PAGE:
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Panel Detail

Integrating PHD (personal health data) in medical R&D

Monday, November 17, 2014
3:55 PM - 4:50 PM
GH - Empire Ballroom I

Speakers


Eric Green, Director, National Human Genome Research Institute, National Institutes of Health
Anna McCollister-Slipp, Co-Founder, Galileo Analytics
Tom Parsons, Co-Founder, HealthXL
Eric Schadt, Director of the Icahn Institute for Genomics and Multiscale Biology, Chair of the Department of Genetics and Genomics Sciences, and the Jean C. and James W. Crystal Professor of Genomics at the Icahn School of Medicine, Mount Sinai
Ravi Seshadri, Vice President, Technology, NantHealth

Moderator


Todd Sherer, CEO, The Michael J. Fox Foundation for Parkinson's Research

Lifestyle applications and devices have become increasingly common, making it easy to track and access personal health data. The question now is how new technology and the resulting data will fit into the healthcare ecosystem. At a recent Partnering for Cures panel, "Integrating PHD (personal health data) in medical R&D," thought leaders examined the impending collaboration of personal genomics, medical research, and patient care in the context of current and upcoming technology.

Moderator Todd Sherer of The Michael J. Fox Foundation for Parkinson's Research kicked off the panel by stating that today we have the capacity to track a patient 24 hours a day, and unlocking these phenotypic data along with genomic data has the potential to solve every disease that has afflicted mankind. Sherer asked the panel how we can get from where we are today to that endpoint and what challenges and obstacles may be encountered along the way.

Tom Parsons of HealthXL said that innovators will be the leaders in the next wave of data collection. He pointed out that 99.9 percent of the data gathered by personal technology are from a time period when the patients are not in a clinical setting and, therefore, these data are crucial to improving the clinical trial process. However, it is unclear how exactly the data will be used in clinical trials, so it is important to clarify their use upfront in order to help create and better format the technology so that it is more aligned and suited for clinical trials.

Eric Green of the National Human Genome Research Institute at the National Institutes of Health shared that the necessary technologies exist, and research studies can be set to integrate data and gain insights into complex diseases that are multifactorial. Anna McCollister-Slipp of Galileo Analytics agreed that the technology necessary to incorporate personal health data into the medical research system is available, but companies need to open up direct access to their application programming interfaces (APIs) so that data can be pulled as needed for clinical or personal use, which would make it possible to integrate multiple data streams. McCollister-Slipp further explained that we need to start designing research studies around the needs of individuals rather than the needs of the pharmaceutical companies or the researchers. Eric Schadt of Mount Sinai also emphasized the need for the integration of multiple data streams and stated that it is necessary to interpret that integrated information through predictive models in order to inform decision-making at all levels.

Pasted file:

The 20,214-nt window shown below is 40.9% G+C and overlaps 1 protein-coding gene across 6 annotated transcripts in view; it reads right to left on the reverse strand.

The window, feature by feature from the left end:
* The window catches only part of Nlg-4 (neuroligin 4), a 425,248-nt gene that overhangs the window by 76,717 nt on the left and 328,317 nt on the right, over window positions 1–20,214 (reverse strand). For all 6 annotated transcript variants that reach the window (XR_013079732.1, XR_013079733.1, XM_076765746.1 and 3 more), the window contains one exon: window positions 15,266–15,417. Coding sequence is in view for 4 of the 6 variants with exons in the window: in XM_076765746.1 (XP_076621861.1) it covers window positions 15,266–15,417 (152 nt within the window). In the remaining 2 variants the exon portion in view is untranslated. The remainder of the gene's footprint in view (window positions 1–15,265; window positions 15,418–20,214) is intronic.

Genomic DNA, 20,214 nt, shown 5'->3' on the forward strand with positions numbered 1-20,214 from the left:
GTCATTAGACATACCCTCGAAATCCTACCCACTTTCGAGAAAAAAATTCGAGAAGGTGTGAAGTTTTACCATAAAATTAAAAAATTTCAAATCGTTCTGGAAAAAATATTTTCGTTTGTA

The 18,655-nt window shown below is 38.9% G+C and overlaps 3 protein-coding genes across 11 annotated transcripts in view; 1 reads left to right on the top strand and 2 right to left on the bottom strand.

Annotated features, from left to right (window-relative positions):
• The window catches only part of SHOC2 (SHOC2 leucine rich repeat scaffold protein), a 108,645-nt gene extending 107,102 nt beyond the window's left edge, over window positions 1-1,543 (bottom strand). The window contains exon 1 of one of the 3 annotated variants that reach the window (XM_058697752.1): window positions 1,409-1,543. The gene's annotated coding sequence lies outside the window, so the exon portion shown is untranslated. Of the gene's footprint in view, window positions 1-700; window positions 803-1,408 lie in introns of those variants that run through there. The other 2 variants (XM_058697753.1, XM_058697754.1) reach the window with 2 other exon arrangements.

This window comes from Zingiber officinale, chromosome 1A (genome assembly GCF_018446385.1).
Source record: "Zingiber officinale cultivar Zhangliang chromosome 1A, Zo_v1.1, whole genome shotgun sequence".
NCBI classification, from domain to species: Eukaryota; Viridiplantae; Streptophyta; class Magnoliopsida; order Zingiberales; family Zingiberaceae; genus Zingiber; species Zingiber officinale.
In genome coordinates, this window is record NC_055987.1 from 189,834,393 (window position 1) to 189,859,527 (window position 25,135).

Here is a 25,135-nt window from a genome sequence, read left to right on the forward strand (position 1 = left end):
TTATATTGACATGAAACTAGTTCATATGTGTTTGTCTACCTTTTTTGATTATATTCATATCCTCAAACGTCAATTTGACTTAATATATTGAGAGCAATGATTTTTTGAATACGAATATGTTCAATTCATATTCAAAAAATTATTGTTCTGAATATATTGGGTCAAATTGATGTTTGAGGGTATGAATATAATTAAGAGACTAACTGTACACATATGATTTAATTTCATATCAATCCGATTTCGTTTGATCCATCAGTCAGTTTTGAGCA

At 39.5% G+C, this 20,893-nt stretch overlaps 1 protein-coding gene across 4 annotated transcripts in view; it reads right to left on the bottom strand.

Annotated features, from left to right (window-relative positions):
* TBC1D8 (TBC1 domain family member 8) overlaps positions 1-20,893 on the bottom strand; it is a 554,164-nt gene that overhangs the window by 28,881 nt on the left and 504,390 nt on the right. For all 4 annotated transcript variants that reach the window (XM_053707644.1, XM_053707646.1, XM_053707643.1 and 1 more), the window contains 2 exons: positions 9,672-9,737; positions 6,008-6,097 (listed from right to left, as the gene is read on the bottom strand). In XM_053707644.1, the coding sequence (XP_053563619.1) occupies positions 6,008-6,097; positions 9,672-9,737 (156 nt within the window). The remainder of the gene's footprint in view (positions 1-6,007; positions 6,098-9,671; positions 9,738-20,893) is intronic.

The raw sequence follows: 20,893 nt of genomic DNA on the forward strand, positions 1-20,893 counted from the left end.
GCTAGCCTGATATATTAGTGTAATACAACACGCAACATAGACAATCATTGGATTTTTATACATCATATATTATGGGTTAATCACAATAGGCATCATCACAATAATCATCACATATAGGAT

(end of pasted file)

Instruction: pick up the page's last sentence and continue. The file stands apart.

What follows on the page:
As the conversation shifted toward engaging patients in clinical trials, Ravi Seshadri of NantHealth said that we need to go in the direction of having "adaptive trials rather than having the traditional trials." McCollister-Slipp suggested that "We need to share the data with patients so they know what they're contributing. Patients are a lot smarter than they're given credit. Give them the raw data – they'll understand some of the larger endpoints." Schadt added that patients need to realize the benefits of engaging with their information, and "it all has to be in real time – integrating and evaluating the data without having to seek regulatory approval on all those models. We need to get comfortable where the models are dynamic, and the outcomes will help assess effectiveness."

In terms of engaging patients in clinical trials, Green stated that patients will gravitate toward the trials they believe are well designed and suited for their lifestyle. He insisted that the technology is already available, and that currently we're facing an "intellectual block more than a technological block."

After briefly touching upon the issues of consent – and agreeing upon the need to harmonize patient consent around the world – the panel deliberated the role of the physician within this evolution. Seshadri stated that technology is a game-changer, and physicians need to educate themselves along with patients: "Physicians need to buy in for this all to be successful." Schadt agreed, stating that we need a model for physicians so that they can readily find the useful information and patterns that only their highly trained minds can seek.

The audience raised questions about the changes in the institutional review board (IRB) process to accommodate this new era of big data. The panelists agreed that there is a lot of momentum to solve IRB issues, and there needs to be appropriate regulation and legislation to address liability.

Throughout the panel, Green cautioned that, while we have positioned ourselves technologically and analytically to dissect the genomic and environmental basis of many diseases over the next 5 to 10 years, this doesn't necessarily promise a cure. All of the data being collected are research-grade data, not intervention or treatment data. He concluded the discussion by predicting that clinical studies are going to be bigger and wilder than we can anticipate in the next five years, and the scale of the data analyzed will be mind-numbing ,which could help us learn how complicated some diseases are and result in amazing progress.